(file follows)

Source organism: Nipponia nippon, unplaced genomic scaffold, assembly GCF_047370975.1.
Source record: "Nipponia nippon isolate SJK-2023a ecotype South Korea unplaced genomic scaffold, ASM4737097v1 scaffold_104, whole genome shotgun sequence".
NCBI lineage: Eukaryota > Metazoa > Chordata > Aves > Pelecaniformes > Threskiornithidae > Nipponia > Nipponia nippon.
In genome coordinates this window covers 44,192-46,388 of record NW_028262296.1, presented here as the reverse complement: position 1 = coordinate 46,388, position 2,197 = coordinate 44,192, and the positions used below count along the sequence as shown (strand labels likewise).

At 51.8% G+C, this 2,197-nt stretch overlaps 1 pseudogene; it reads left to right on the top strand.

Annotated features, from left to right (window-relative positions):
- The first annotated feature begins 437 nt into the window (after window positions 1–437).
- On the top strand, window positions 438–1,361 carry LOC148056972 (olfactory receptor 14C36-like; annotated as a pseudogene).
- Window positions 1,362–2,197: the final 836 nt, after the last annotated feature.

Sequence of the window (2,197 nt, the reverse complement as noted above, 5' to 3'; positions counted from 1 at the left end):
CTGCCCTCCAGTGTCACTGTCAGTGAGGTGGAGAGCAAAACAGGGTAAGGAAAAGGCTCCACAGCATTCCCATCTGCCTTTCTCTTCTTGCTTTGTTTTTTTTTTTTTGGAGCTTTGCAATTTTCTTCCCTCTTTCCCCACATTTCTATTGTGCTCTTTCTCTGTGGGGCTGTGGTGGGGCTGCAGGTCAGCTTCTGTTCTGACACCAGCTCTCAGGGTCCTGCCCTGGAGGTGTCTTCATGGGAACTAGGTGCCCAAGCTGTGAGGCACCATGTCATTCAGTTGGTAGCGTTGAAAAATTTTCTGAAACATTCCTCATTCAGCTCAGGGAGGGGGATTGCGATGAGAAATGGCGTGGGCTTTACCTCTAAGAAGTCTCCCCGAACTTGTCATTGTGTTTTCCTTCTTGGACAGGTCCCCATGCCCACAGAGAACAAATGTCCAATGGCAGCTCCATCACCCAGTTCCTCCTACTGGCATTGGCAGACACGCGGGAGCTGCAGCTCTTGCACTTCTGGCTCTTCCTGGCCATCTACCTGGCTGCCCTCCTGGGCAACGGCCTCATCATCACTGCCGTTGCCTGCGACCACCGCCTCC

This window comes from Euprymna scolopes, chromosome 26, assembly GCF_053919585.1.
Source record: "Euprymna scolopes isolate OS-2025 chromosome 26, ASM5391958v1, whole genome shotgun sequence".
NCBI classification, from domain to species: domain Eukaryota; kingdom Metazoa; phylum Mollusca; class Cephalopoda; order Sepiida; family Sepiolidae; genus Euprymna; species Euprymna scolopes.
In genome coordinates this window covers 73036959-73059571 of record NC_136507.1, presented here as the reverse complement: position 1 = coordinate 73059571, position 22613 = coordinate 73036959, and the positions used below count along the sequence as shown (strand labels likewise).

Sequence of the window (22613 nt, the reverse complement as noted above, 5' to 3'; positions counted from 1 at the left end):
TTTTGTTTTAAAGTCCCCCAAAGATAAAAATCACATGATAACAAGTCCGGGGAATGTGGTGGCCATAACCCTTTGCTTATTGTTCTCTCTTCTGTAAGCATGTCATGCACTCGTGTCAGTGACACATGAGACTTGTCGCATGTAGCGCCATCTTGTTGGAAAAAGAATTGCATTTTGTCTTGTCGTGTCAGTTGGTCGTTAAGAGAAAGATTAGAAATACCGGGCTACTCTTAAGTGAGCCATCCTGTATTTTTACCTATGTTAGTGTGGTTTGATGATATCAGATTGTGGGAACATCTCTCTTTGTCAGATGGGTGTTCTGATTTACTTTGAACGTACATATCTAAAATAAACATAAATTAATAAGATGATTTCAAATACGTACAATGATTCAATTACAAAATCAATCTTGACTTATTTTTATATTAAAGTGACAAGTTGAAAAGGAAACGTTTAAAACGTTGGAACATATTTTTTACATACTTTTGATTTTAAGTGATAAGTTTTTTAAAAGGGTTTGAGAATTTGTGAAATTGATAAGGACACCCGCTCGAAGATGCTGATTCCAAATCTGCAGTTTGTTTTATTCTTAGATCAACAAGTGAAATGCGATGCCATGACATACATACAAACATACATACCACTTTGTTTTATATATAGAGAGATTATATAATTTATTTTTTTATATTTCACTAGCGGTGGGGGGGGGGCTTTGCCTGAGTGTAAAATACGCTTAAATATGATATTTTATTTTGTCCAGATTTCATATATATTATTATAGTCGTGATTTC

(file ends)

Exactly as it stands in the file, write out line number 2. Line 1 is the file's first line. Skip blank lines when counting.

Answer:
Source record: "Nipponia nippon isolate SJK-2023a ecotype South Korea unplaced genomic scaffold, ASM4737097v1 scaffold_104, whole genome shotgun sequence".